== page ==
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U.S. should ‘drive a wedge’ between Iranian regime and its people, says Rep. Gallagher

For a congressional Republican’s perspective on the conflict between the U.S. and Iran, we turn to Rep. Mike Gallagher, R-Wisc., a member of the House Armed Services Committee and a former Marine who deployed twice to Iraq as a commander of intelligence teams. He joins Judy Woodruff to discuss why he supported the decision to kill Gen. Qassem Soleimani and what he expects next from Iran.

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  • Judy Woodruff:

    And let's turn now to Capitol Hill, where we have been discussing, for reaction from lawmakers firsthand.

    First up, Republican Congressman Mike Gallagher of Wisconsin. He's a member of the Armed Services Committee. He's also a Marine Corps veteran. He deployed to Iraq twice as a commander of intelligence teams.

    Congressman Gallagher, thank you very much for joining us.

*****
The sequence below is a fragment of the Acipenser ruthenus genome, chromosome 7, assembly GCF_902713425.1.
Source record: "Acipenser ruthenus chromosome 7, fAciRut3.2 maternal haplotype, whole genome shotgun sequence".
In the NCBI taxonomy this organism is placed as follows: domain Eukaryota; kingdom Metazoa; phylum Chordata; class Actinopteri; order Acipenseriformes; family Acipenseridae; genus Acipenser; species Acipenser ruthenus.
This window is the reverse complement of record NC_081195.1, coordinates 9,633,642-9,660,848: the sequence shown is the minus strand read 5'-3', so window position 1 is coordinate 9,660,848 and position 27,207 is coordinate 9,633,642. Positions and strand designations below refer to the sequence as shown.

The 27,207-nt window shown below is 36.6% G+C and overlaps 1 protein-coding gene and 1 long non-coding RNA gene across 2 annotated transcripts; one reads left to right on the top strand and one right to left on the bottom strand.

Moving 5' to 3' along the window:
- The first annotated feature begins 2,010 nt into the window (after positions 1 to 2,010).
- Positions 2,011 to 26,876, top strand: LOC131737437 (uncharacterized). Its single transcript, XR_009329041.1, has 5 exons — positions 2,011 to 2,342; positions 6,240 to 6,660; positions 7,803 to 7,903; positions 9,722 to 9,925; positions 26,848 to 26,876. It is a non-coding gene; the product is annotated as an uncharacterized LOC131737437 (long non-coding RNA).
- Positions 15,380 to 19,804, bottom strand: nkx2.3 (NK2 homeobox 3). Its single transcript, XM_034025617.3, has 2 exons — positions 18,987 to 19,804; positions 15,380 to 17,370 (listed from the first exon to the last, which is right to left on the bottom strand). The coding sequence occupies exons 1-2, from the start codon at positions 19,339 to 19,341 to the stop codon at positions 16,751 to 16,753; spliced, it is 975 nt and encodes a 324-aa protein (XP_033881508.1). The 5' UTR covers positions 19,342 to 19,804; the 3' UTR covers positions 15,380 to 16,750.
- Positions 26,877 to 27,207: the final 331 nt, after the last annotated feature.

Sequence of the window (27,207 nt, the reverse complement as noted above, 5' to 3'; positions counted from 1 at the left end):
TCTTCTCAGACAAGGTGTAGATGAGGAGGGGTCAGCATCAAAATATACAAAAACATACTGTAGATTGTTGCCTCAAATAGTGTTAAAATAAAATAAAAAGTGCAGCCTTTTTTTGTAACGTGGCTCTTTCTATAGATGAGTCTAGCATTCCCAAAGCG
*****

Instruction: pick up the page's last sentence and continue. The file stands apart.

So, we did hear the president say, in so many words, that the United States, Iran appears to have stepped back from the brink.

    But we're also hearing — and we just heard it from our analyst Karim Sadjadpour — that it very well may be that Iran has other things in mind.

    How do we know that hostilities are at an end?

  • Rep. Mike Gallagher, R-Wisc.:

    Well, it's too early to tell. The dust is indeed still settling.

    And I would expect Iran to revert to its modus operandi for at least the last two years, but really the last three decades, where it traditionally uses proxies, cutouts, terrorists group to do its dirty work for it.

    I do, however, think initial indications are promising that we have managed to reestablish some semblance of a credible military deterrent in the region. If nothing else, I think the Iranian regime clearly understands that, if they kill more Americans, we will strike back forcefully. And I think that's a good thing.